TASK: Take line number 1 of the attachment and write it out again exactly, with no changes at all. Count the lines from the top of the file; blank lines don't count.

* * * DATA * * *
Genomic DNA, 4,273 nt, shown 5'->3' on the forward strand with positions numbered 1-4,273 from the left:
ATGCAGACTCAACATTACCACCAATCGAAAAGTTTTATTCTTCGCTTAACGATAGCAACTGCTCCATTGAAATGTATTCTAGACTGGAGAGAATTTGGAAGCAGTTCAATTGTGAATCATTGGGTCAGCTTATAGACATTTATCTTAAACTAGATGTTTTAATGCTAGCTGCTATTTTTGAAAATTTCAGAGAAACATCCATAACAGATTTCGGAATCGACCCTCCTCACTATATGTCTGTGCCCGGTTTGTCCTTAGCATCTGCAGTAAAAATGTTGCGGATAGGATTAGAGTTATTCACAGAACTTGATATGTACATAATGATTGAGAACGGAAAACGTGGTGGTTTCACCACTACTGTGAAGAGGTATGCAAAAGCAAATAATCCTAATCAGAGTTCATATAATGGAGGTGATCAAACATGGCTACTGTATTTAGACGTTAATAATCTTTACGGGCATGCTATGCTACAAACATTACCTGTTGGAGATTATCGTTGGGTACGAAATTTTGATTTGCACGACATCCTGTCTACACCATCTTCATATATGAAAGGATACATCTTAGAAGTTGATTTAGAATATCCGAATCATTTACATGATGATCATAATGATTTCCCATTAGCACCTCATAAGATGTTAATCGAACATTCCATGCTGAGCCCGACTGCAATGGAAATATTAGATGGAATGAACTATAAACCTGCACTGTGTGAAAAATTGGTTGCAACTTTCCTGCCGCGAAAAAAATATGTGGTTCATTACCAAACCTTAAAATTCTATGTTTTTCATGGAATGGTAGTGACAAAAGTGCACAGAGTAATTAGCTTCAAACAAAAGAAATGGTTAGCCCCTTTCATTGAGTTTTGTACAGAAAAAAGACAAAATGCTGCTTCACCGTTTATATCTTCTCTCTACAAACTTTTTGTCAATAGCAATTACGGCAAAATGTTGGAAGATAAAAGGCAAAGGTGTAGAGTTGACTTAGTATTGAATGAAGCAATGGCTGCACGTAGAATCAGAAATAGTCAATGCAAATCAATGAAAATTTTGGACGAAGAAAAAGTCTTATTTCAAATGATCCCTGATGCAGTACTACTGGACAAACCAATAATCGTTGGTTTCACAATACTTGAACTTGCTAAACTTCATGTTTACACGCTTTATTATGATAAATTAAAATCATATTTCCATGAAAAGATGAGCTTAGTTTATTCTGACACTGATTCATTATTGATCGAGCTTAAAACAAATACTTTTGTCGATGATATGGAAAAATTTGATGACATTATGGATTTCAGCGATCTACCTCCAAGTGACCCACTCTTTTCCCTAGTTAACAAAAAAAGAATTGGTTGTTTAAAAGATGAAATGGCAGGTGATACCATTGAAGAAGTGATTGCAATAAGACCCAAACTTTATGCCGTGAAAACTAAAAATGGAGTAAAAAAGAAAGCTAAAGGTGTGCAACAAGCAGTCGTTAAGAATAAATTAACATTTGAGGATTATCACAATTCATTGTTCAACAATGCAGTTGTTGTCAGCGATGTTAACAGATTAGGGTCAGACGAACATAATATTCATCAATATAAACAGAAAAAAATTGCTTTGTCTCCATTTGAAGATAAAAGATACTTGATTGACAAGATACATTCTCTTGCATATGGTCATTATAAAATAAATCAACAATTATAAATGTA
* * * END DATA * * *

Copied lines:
Genomic DNA, 4,273 nt, shown 5'->3' on the forward strand with positions numbered 1-4,273 from the left: